Via Financial Times

Toyota has thrown its financial weight behind a flying taxi start-up that aims to launch services as soon as 2023, leading a $590m funding round for California-based Joby Aviation.

The Japanese carmaker is putting $394m into the company while some previous investors, including the venture capital arms of Intel and JetBlue, enlarged their bets.

The new funding takes the total Joby has raised to $720m, according to a person familiar with the deals, who claimed it as the “most well-funded air taxi company” to date. 

Volocopter, a German rival backed by Mercedes-Benz parent Daimler, has raised €81m and hopes to launch commercial services in Singapore by 2022. Lilium, based in Munich, has attracted $101m and said it hopes for a “meaningful” market launch in 2025. 

JoeBen Bevirt, Joby’s chief executive, said on Wednesday that the collaboration with Toyota “represents an unprecedented commitment of money and resources for us and this new industry from one of the world’s leading automakers”.

Shigeki Tomoyama, executive vice-president of Toyota, will join Joby’s board of directors.

Founded in 2009, Joby claims its four-passenger electric aircraft, which can take off and land vertically like the Osprey planes used by US Marines, will be able to travel up to 200 miles an hour for a range of more than 150 miles, although its current prototype does not yet meet those specifications. Its manufacturing base is in Marina, California, just south of Santa Cruz.

Executive chairman Paul Sciarra, an entrepreneur who co-founded Pinterest in 2009, said Toyota would help Joby scale up manufacturing and help with quality and cost controls. The company’s prototypes have been made in-house with lighter materials than are typically used in aerospace.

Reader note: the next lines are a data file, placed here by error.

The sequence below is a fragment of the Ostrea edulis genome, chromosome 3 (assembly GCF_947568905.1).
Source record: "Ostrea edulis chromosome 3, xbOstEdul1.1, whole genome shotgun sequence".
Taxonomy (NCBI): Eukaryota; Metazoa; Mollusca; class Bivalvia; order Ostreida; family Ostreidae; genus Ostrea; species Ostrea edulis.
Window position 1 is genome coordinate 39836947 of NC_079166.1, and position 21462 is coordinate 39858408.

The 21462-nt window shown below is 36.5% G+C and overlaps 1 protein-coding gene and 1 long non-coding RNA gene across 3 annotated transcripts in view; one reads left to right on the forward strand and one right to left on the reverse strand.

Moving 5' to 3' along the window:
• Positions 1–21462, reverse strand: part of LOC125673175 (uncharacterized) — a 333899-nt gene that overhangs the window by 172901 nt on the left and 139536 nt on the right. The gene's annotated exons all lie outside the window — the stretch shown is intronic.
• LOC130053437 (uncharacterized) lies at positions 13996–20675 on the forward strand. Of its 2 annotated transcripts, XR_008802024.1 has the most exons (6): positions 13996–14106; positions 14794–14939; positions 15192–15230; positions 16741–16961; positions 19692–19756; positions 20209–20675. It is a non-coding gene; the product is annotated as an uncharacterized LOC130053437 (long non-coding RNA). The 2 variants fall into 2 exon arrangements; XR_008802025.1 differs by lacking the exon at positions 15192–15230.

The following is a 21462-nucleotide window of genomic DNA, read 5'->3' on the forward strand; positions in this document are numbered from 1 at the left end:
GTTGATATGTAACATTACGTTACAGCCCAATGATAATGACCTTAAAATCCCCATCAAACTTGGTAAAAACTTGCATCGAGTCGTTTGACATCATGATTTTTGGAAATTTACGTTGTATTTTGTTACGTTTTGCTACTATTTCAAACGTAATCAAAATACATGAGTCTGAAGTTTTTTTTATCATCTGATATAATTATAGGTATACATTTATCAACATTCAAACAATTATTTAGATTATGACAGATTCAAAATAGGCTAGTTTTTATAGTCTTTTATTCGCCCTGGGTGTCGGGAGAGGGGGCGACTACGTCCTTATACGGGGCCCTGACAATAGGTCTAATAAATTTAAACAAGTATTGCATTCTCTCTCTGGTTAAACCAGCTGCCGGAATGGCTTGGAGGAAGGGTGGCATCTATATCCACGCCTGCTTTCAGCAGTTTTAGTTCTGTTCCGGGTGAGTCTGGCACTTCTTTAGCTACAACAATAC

READ ALSO  Tesla’s market value soars to $500bn ahead of S&P 500 debut

“It’s like the early days of electric vehicles on the ground,” Mr Sciarra said. “There are not many companies to go for the components.”

Daniel Elwell, former acting chief of the Federal Aviation Administration, the US regulator, said at a flying taxi conference in June that the technologies were “some of the most exciting innovations and developments in aerospace since the Wright brothers”. 

But he cautioned that the FAA would not be a pushover in approving the vehicles until safety is ensured. “You see the ideal way of transporting people across cities,” he said. “I see car-sized vehicles with multiple rotors hanging over families out walking their dogs.”

Joby already has a multiyear agreement with Uber, which has agreed to provide “airspace management, skyport infrastructure and customer interfaces”, the company said.

When Uber, which has its own flying taxi division called Elevate, announced plans last week with Hyundai to jointly develop a flying taxi, they also targeted 2023 for commercial operations, with demonstrations beginning this year. 

Where Joby will first launch has yet to be determined, said Mr Sciarra, adding that the company is talking to cities in and outside the US.